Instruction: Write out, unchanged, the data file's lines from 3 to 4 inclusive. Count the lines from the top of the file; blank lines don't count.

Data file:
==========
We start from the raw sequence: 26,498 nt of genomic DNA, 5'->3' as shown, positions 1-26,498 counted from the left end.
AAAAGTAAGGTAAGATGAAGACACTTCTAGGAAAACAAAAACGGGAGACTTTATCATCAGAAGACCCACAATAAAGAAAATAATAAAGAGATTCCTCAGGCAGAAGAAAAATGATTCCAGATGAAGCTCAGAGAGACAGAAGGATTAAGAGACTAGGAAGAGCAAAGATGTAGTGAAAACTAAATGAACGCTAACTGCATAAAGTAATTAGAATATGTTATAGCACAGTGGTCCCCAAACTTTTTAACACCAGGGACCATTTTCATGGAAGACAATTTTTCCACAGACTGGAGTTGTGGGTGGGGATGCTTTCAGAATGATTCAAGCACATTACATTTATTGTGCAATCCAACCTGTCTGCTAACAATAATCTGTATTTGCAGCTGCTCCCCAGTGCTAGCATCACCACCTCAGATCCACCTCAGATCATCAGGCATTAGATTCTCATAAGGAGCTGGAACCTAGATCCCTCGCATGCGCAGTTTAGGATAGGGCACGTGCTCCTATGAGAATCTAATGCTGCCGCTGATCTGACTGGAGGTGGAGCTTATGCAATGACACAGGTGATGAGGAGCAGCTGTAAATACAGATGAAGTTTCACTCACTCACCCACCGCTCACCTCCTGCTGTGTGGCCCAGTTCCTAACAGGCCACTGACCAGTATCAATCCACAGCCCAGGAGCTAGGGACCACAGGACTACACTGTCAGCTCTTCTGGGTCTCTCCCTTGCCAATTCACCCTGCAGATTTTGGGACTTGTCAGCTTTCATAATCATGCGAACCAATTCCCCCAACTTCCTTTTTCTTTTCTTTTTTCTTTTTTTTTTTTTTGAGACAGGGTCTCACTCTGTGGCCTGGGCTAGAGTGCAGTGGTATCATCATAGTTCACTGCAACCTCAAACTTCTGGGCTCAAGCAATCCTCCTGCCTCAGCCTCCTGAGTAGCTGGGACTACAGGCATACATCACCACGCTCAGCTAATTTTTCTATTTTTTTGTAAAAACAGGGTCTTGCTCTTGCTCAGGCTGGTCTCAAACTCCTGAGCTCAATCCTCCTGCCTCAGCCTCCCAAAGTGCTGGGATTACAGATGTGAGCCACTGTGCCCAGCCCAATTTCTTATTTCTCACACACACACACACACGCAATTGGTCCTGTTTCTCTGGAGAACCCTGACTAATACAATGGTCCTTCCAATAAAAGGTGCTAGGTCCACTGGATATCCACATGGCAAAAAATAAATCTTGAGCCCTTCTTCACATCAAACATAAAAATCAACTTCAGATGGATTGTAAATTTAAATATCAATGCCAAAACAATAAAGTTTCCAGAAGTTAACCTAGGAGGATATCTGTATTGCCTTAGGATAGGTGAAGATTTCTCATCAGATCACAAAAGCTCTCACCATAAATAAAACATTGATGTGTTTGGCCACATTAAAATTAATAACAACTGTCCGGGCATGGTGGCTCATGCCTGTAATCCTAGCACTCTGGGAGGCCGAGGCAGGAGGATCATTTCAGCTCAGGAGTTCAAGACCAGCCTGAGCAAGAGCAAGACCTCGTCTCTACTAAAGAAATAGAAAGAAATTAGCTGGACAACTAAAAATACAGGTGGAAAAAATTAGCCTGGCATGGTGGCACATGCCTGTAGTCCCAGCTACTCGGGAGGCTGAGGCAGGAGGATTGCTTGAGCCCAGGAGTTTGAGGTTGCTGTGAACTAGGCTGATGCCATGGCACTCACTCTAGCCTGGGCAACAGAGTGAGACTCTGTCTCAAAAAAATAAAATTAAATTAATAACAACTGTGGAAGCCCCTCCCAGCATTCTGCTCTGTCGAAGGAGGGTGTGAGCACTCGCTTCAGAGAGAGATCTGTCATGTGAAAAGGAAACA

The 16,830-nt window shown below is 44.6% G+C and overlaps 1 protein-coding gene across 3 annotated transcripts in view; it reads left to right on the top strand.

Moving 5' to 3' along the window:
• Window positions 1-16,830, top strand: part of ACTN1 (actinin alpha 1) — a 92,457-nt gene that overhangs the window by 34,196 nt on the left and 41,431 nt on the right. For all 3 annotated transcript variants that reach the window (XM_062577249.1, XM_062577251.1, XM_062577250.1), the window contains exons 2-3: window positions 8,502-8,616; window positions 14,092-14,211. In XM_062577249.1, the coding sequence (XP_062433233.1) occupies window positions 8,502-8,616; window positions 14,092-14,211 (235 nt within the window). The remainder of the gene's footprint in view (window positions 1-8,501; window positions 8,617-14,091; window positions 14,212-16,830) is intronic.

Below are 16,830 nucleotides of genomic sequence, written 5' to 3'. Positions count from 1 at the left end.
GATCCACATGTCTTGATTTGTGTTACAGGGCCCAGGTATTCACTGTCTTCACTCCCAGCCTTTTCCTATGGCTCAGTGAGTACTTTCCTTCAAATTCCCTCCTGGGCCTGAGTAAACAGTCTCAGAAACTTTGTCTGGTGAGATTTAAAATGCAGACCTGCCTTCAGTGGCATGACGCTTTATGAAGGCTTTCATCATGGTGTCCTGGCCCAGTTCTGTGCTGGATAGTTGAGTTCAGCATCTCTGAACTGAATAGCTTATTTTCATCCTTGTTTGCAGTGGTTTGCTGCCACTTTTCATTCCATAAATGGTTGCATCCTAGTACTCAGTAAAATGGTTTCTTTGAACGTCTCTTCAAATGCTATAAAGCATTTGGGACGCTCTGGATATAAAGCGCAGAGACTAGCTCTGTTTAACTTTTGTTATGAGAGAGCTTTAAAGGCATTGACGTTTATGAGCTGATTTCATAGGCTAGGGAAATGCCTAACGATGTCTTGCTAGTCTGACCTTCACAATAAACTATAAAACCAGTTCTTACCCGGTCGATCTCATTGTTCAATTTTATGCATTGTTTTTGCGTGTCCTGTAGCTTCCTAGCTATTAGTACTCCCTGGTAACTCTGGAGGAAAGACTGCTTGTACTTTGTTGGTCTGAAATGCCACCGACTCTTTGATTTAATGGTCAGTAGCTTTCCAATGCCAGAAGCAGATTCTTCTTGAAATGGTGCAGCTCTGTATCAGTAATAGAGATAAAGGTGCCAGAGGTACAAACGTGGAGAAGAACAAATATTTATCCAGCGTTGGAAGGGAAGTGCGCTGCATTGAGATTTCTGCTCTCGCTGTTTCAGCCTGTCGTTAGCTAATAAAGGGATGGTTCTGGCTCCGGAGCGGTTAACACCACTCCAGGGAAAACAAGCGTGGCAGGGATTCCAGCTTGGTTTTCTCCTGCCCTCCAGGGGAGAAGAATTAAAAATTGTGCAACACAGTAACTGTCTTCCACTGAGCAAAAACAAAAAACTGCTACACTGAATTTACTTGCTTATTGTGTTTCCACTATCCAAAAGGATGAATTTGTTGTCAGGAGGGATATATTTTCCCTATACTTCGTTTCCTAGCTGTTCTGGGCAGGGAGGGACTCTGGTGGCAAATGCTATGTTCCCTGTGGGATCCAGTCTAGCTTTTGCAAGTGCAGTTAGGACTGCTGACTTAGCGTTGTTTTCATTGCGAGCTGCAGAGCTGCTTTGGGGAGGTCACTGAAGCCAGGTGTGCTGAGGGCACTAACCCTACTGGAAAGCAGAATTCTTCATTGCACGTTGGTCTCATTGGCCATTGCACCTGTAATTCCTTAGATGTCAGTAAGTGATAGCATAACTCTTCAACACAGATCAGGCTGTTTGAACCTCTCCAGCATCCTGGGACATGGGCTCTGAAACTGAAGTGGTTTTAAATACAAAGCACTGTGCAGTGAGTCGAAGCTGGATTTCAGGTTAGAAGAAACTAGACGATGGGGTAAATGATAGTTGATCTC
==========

The 16,830-nt window shown below is 44.6% G+C and overlaps 1 protein-coding gene across 3 annotated transcripts in view; it reads left to right on the top strand.

Moving 5' to 3' along the window: